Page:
That is according to a latest the U.K. Defense Ministry’s Defense Intelligence update on the situation in Ukraine.
"As previously reported, russia has worked to prepare a small number of T-14 Armata main battle tanks for the type’s first operational deployment in Ukraine. However, in recent months, deployed russian forces were reluctant to accept the first tranche of T-14 allocated to them because the vehicles were in such poor condition. It is unclear exactly what aspects of the vehicles prompted this reaction, but within the last three years, russian officials have publicly described problems with the T-14’s engine and thermal imaging systems," the update states.
British intelligence has doubts that russia’s T-14 Armata tanks met the usual standards for new equipment to be deemed operational.
"In 2021, Defence Minister Sergei Shoigu described the planned production run for 2022 as only an “experimental-industrial” batch. Therefore, it is unlikely that any deployed T-14 tanks will have met the usual standards for new equipment to be deemed operational," U.K. Defense Ministry’s Defense Intelligence update reads.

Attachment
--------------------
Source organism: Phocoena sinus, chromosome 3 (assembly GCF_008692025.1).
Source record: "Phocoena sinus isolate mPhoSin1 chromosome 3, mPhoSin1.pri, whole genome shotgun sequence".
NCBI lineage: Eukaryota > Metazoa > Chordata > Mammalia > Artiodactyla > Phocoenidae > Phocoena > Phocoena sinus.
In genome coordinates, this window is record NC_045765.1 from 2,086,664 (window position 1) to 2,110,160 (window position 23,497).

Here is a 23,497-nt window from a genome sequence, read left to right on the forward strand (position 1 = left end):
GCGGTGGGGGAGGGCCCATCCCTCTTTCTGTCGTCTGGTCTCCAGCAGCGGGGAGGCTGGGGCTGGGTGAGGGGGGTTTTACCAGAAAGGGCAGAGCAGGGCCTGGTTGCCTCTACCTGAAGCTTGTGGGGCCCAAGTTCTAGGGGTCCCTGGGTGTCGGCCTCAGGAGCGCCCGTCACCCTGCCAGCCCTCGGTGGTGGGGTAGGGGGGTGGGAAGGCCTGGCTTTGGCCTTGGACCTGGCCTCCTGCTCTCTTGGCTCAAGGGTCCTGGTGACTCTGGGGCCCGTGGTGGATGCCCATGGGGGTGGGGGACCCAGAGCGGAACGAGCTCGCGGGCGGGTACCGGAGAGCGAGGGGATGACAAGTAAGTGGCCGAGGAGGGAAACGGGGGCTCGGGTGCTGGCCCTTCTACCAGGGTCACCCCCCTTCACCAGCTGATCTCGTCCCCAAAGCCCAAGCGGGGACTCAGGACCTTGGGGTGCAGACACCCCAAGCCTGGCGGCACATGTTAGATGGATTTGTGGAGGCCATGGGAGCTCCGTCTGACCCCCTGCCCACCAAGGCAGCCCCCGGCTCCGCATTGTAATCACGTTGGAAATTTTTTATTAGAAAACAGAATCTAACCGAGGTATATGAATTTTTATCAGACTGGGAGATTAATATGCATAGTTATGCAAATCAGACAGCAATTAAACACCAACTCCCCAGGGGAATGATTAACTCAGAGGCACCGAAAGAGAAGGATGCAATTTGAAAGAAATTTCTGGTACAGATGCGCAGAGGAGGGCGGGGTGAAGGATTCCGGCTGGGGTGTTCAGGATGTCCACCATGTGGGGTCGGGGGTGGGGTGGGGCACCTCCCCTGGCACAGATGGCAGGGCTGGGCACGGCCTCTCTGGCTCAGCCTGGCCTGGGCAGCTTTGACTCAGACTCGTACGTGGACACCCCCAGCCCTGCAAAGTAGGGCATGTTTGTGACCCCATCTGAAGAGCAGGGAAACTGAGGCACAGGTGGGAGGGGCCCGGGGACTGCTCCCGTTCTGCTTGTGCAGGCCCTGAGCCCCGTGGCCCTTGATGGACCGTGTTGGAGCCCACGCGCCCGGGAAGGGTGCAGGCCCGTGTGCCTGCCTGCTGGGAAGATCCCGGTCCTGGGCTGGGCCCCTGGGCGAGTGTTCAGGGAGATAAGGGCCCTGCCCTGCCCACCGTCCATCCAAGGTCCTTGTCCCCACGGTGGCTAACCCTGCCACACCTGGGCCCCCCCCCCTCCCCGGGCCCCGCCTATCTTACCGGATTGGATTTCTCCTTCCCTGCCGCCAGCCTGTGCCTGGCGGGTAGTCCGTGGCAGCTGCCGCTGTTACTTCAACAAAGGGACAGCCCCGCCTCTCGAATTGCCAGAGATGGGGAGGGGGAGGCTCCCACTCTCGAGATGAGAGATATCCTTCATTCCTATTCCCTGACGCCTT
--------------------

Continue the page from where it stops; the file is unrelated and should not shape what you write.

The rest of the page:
Earlier, russian state-controlled media reported that T-14 Armata tanks had been prepared for use in Ukraine.
In late December, imagery showed these tanks on training grounds in southern Russia, where the pre-deployment activities are reportedly taking place, the intelligence update reads.
Designed in 2014, the T-14 Armata tank has been consistently been plagued with production setbacks and technical faults, such as when, in its first appearance at the 2015 Victory Day parade in Moscow, a prototype T-14 tank broke down in the streets.
Defense Express reported, that German Army received the first 'robotic' T-14 'Armata' and T-90 mock tanks to train in destroying these 'wunderwaffe'. We also explained earlier why russia’s advanced T-90M and T-14 Armata weren’t on the battlefield.